STATE CENTER — A somber and thoughtful atmosphere filled St. Paul’s Lutheran Church at State Center on Tuesday evening as church leaders and community members gathered to pray for Ukraine and to support Olya Hinchak , a Ukrainian foreign student attending West Marshall High School.
Saint Paul pastor Melissa Waterman hosted the event, and church leaders and residents from throughout the State Center and surrounding communities attended the rally. Waterman kicked off the service with a message of support for Hinchak.
“Olya, I just want you to know that the State Center community is here to support you and offer our prayers for you, the people of Ukraine and your family,” Waterman said. “We have your back and are around you, not just tonight, but in the days, weeks and months to come.”
They began with several prayers asking for peace and healing across the world. In addition to Waterman, pastors from State Center Methodist Church, State Center Presbyterian Church and Elim Lutheran Church of Marshalltown and a deacon from State Center St. prayers during the service.
Waterman then asked members of the community to join her in a song that included the names of nations around the world, and the church was filled with the participants’ musical response – “Peace be yours”.
Waterman and the other religious leaders invited everyone to come to the front of the shrine and light a candle to place on the map, which was spread out on a table in the room as several songs were played. The person lighting a candle was supposed to place the candle over a country they wished to pray for – unsurprisingly, most of them were placed over Ukraine and surrounding countries.
After everyone who wanted to light a candle had a chance to do so and the songs ended, Hinchak took to the pulpit to say a few words of thanks to those who took the time to support her. She shared the feeling of gratitude she felt during an interview after the service ended.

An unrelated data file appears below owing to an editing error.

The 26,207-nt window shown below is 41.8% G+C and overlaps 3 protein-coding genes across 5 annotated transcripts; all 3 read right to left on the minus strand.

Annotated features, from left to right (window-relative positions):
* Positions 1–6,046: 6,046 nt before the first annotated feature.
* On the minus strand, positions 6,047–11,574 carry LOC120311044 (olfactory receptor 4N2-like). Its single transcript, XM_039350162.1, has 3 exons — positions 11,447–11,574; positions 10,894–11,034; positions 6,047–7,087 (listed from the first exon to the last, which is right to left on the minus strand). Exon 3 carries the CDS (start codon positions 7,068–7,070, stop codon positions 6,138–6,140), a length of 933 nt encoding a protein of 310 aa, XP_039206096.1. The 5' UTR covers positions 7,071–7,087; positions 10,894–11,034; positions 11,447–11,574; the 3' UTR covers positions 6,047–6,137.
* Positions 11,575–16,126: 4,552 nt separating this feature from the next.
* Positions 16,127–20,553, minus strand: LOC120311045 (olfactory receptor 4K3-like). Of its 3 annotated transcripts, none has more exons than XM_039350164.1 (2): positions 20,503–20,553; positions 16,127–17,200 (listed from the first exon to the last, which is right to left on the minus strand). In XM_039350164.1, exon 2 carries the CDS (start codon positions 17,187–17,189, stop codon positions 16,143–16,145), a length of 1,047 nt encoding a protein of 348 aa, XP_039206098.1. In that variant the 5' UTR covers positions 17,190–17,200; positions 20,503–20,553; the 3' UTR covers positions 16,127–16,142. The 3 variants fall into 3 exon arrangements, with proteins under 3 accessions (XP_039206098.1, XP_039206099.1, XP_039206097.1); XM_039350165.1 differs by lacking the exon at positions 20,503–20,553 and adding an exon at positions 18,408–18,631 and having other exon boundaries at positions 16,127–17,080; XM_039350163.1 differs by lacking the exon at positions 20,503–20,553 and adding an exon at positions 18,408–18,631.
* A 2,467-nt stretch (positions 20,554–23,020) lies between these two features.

“I was so happy that so many people came out to support me, even people I didn’t know at all,” Hinchak said. “The (service) that was going on made me feel very relaxed and calmed down and I really liked the songs that were playing, and I’m so happy, like, I’m not alone and a lot of people are coming to support me. And support not only me, but my country and my community.
Hinchak is only 15 and lives with his host family, the Rohmillers. His foster mother, Rebecca Rohmiller, was also happy to see the support from the community, but was sad that Hinchak had to go through the stress.
“She’s 15 and will be 16 in March, so that’s what she should be focusing on, not that,” Rohmiller said.
Hinchak’s family is still in the western region of Ukraine.
“It’s safer than anywhere else, but they still have bomb shelters in case something happens,” she said. “I still worry a lot about them.”
Hinchak said she tried to communicate with them as much as possible, but the eight-hour time difference between Iowa and Ukraine and her own busy schedule can make conversation difficult. She often calls her family on weekends and tries to talk to them after school if they aren’t sleeping.
“I text them every day. I ask them how they are and how things are going every two hours, so at least I can be sure they are safe and okay,” Hinchak said.
Contact Susanna Meyer at 641-753-6611 or [email protected]